British Prime Minister Theresa May says she will raise concerns Thursday with President Donald Trump over U.S. leaks to the media revealing details of the Manchester bombing investigation.
In Brussels for the NATO summit, May told reporters that the deep defense and security partnership between the U.S. and Britain "is built on trust and part of that trust is knowing that intelligence can be shared confidently."
"I will be making it clear to President Trump today that intelligence that is shared between law enforcement agency must remain secure," she said.
In a statement issued by the White House, Trump said the "alleged leaks coming out of government agencies are deeply troubling." "I am asking the Department of Justice and other relevant agencies to
launch a complete review of this matter, and if appropriate, the culprit should be prosecuted to the fullest extent of the law," he said.
Police working on the Manchester case, who are “furious about the disclosures,” have stopped sharing information with their American counterparts, according to media reports.
WATCH: British PM on US intel leaks
The halt in sharing with the United States of police information about the attack will remain in place until assurances are received from Washington that there will be no further leaks, news reports said Thursday.
Various U.S. media outlets reported the name of the suicide bomber, attributing the information to American officials, before it was released by British officials. The New York Times subsequently published forensic photographs from the attack, which had not been officially released.
Terrorism fight to top talks
Before meetings this week with NATO leaders, Trump has called terrorism the “number one” problem facing the world, and said we are “making tremendous progress” in the fight against terror.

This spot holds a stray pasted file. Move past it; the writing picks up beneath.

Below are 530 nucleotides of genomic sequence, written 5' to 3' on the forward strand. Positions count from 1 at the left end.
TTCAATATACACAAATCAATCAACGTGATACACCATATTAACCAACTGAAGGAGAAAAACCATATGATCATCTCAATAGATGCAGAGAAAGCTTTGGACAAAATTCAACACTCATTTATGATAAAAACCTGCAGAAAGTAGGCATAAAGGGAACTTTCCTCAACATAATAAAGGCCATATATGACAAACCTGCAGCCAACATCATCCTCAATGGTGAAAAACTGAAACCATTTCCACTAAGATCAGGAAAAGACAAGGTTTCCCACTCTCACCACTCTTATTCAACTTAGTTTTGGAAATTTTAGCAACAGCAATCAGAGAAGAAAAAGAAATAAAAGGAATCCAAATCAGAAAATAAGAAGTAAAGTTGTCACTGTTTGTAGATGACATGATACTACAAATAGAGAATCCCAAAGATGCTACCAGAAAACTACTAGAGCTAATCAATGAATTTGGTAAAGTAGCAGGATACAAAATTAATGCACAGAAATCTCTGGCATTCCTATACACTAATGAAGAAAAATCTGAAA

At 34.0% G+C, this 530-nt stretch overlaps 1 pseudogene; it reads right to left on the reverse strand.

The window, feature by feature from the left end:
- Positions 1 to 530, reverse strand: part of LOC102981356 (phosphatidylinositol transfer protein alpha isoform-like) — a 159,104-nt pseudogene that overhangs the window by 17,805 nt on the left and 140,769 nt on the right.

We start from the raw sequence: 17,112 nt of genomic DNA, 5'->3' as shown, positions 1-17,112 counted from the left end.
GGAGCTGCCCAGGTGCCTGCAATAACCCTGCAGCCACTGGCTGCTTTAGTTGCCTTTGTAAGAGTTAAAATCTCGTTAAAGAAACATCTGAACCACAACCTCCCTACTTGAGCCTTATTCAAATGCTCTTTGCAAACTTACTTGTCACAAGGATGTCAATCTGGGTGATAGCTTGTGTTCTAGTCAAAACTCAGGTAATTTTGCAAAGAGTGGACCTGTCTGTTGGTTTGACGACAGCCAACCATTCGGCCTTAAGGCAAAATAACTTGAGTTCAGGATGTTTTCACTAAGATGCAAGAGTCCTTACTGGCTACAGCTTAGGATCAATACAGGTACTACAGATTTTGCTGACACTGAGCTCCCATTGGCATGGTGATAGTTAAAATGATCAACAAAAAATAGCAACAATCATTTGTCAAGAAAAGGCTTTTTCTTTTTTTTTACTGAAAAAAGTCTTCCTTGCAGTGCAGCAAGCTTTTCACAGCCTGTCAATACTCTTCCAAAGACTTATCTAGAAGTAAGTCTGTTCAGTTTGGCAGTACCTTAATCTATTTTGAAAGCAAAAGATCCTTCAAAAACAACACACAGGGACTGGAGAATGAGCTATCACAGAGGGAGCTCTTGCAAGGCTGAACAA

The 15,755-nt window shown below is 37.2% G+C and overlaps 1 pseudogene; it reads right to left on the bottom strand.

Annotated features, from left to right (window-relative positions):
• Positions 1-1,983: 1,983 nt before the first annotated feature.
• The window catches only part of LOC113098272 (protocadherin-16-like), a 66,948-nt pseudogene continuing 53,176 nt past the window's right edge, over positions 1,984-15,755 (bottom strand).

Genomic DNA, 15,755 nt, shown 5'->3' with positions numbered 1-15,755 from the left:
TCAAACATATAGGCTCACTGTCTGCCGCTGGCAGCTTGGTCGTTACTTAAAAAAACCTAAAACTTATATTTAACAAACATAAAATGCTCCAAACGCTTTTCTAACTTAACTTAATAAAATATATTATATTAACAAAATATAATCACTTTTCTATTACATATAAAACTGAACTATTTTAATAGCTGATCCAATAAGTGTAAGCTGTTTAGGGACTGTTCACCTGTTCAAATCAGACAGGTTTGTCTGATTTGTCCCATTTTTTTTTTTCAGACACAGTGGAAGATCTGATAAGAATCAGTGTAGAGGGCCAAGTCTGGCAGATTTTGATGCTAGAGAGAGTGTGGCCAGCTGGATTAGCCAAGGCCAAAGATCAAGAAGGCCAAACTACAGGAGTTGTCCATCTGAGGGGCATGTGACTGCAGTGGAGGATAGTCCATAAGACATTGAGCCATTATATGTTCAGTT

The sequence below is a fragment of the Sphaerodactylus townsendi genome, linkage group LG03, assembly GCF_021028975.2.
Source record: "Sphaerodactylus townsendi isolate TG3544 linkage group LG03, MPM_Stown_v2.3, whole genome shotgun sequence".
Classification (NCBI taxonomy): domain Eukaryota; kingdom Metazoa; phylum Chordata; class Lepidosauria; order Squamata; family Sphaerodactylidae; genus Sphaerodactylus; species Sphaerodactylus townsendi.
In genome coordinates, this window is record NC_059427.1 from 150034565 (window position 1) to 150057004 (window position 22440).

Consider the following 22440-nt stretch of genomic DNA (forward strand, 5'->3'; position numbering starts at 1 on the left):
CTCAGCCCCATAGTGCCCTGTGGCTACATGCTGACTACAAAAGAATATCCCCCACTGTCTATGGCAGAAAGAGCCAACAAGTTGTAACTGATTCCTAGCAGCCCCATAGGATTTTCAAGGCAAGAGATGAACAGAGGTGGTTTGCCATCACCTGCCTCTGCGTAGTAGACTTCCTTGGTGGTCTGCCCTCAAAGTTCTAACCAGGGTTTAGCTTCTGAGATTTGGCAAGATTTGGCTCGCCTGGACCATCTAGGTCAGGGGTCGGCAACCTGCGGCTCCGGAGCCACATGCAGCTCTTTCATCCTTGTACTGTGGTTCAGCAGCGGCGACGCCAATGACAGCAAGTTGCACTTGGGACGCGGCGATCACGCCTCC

Trump, meeting Wednesday with Belgian Prime Minister Charles Michel in Brussels, said the United States and NATO will work on “various problems,” but Trump pointed to the suicide bombing Monday in Britain and noted terrorism is at the top of the list.
“When you see something like that happened a few days ago, you realize how important it is to win this fight, and we will win this fight,” he said.
Aboard Air Force One, on the flight from Italy to Belgium, U.S. Secretary of State Rex Tillerson said Trump would be “very tough” on NATO allies Thursday and tell them “you need to make sure you're doing your share for your security as well."
Trump wants to “persuade NATO members to step up and fully meet their obligations under burden sharing the two percent of GDP is a target they all agreed to,” Tillerson told reporters.
“We have to be able to increase defense spending when tensions are going up. And tensions are going up,” NATO Secretary General Jens Stoltenberg told reporters on Thursday.
The defense alliance is expected to give the U.S. president at least one big thing he wants, a commitment to the coalition to fight Islamic State.
“We do think that would be a really important step for them to take,” Tillerson said.
Trump is likely to allay NATO members’ concerns about his administration’s commitment to the pact’s mutual assistance pledge, something that has been in doubt.
During a ceremony Thursday, Trump is expected to endorse Article 5, under which any NATO member agrees to come to the aid of an ally under attack. The only time it has been invoked was when al-Qaida terrorists attacked the United States on September 11, 2001.
Trump arrived in Brussels Wednesday following talks with the Pope Francis at the Vatican in Rome. Trump said on Twitter after the meeting he is “more determined than ever to pursue PEACE in our world.”
Prior to Wednesday’s meeting with the pope, Trump spent several days touring the Middle East and meeting with Israeli and Palestinian leaders, as well as other leaders in the Muslim world. While speaking to dozens of Muslim leaders in Riyadh, Saudi Arabia, he called for Muslim unity in the fight against terrorism.
After participating in the inauguration of a new NATO headquarters and a meeting of the alliance’s leaders, the president will return to Italy, specifically the island of Sicily, for the Group of Seven summit.
May is to cut short her attendance at the NATO leaders’ meeting in Brussels amid a critical-level threat of another terrorist attack in her country.